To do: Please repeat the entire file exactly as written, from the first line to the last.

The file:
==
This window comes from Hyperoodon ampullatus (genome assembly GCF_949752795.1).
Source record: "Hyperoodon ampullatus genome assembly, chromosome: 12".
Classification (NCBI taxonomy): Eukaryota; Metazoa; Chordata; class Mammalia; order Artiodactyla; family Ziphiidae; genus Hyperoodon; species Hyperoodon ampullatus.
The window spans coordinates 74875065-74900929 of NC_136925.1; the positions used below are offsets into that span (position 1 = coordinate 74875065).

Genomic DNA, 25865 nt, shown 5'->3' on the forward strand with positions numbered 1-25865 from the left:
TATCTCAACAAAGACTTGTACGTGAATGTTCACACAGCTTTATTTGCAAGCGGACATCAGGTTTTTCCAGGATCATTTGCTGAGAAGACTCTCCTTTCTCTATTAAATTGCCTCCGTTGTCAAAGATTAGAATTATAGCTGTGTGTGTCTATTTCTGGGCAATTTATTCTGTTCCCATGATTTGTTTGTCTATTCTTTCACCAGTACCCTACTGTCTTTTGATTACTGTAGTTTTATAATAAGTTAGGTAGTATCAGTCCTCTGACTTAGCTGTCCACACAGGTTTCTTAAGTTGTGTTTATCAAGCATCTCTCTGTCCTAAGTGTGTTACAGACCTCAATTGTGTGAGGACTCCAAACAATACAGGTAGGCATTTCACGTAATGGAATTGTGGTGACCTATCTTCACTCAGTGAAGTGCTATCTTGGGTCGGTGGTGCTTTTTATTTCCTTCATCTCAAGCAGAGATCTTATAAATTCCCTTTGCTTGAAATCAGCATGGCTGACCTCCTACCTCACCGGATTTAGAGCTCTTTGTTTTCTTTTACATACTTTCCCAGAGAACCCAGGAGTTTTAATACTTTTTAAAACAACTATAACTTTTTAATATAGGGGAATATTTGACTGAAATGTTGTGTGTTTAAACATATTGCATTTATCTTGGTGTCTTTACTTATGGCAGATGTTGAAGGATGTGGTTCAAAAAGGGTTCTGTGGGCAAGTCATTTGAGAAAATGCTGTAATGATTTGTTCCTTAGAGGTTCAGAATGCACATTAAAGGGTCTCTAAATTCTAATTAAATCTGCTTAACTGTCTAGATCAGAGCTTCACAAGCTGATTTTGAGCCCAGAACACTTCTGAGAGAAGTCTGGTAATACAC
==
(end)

This window comes from Hyperoodon ampullatus (genome assembly GCF_949752795.1).
Source record: "Hyperoodon ampullatus genome assembly, chromosome: 12".
Classification (NCBI taxonomy): Eukaryota; Metazoa; Chordata; class Mammalia; order Artiodactyla; family Ziphiidae; genus Hyperoodon; species Hyperoodon ampullatus.
The window spans coordinates 74875065-74900929 of NC_136925.1; the positions used below are offsets into that span (position 1 = coordinate 74875065).

Genomic DNA, 25865 nt, shown 5'->3' on the forward strand with positions numbered 1-25865 from the left:
TATCTCAACAAAGACTTGTACGTGAATGTTCACACAGCTTTATTTGCAAGCGGACATCAGGTTTTTCCAGGATCATTTGCTGAGAAGACTCTCCTTTCTCTATTAAATTGCCTCCGTTGTCAAAGATTAGAATTATAGCTGTGTGTGTCTATTTCTGGGCAATTTATTCTGTTCCCATGATTTGTTTGTCTATTCTTTCACCAGTACCCTACTGTCTTTTGATTACTGTAGTTTTATAATAAGTTAGGTAGTATCAGTCCTCTGACTTAGCTGTCCACACAGGTTTCTTAAGTTGTGTTTATCAAGCATCTCTCTGTCCTAAGTGTGTTACAGACCTCAATTGTGTGAGGACTCCAAACAATACAGGTAGGCATTTCACGTAATGGAATTGTGGTGACCTATCTTCACTCAGTGAAGTGCTATCTTGGGTCGGTGGTGCTTTTTATTTCCTTCATCTCAAGCAGAGATCTTATAAATTCCCTTTGCTTGAAATCAGCATGGCTGACCTCCTACCTCACCGGATTTAGAGCTCTTTGTTTTCTTTTACATACTTTCCCAGAGAACCCAGGAGTTTTAATACTTTTTAAAACAACTATAACTTTTTAATATAGGGGAATATTTGACTGAAATGTTGTGTGTTTAAACATATTGCATTTATCTTGGTGTCTTTACTTATGGCAGATGTTGAAGGATGTGGTTCAAAAAGGGTTCTGTGGGCAAGTCATTTGAGAAAATGCTGTAATGATTTGTTCCTTAGAGGTTCAGAATGCACATTAAAGGGTCTCTAAATTCTAATTAAATCTGCTTAACTGTCTAGATCAGAGCTTCACAAGCTGATTTTGAGCCCAGAACACTTCTGAGAGAAGTCTGGTAATACAC